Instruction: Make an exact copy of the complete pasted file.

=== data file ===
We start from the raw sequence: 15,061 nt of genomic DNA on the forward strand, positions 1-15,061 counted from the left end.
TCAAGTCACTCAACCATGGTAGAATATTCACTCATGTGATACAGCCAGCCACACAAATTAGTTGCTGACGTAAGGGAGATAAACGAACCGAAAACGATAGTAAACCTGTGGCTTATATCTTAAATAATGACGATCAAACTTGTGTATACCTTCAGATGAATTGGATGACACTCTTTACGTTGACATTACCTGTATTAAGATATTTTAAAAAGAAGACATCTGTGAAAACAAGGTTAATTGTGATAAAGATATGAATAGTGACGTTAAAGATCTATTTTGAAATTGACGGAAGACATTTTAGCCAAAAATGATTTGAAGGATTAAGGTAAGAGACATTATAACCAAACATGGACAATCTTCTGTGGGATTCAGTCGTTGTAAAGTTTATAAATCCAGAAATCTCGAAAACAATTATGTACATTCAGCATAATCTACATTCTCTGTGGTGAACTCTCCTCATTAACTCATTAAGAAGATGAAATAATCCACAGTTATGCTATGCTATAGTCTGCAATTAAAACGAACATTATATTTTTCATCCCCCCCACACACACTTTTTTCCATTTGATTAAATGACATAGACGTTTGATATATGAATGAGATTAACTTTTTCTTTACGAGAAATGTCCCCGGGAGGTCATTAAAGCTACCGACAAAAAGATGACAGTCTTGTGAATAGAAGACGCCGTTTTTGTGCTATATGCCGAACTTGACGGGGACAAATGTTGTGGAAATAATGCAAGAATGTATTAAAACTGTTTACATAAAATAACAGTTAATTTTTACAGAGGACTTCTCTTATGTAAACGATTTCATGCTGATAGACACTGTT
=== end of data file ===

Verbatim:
We start from the raw sequence: 15,061 nt of genomic DNA on the forward strand, positions 1-15,061 counted from the left end.
TCAAGTCACTCAACCATGGTAGAATATTCACTCATGTGATACAGCCAGCCACACAAATTAGTTGCTGACGTAAGGGAGATAAACGAACCGAAAACGATAGTAAACCTGTGGCTTATATCTTAAATAATGACGATCAAACTTGTGTATACCTTCAGATGAATTGGATGACACTCTTTACGTTGACATTACCTGTATTAAGATATTTTAAAAAGAAGACATCTGTGAAAACAAGGTTAATTGTGATAAAGATATGAATAGTGACGTTAAAGATCTATTTTGAAATTGACGGAAGACATTTTAGCCAAAAATGATTTGAAGGATTAAGGTAAGAGACATTATAACCAAACATGGACAATCTTCTGTGGGATTCAGTCGTTGTAAAGTTTATAAATCCAGAAATCTCGAAAACAATTATGTACATTCAGCATAATCTACATTCTCTGTGGTGAACTCTCCTCATTAACTCATTAAGAAGATGAAATAATCCACAGTTATGCTATGCTATAGTCTGCAATTAAAACGAACATTATATTTTTCATCCCCCCCACACACACTTTTTTCCATTTGATTAAATGACATAGACGTTTGATATATGAATGAGATTAACTTTTTCTTTACGAGAAATGTCCCCGGGAGGTCATTAAAGCTACCGACAAAAAGATGACAGTCTTGTGAATAGAAGACGCCGTTTTTGTGCTATATGCCGAACTTGACGGGGACAAATGTTGTGGAAATAATGCAAGAATGTATTAAAACTGTTTACATAAAATAACAGTTAATTTTTACAGAGGACTTCTCTTATGTAAACGATTTCATGCTGATAGACACTGTT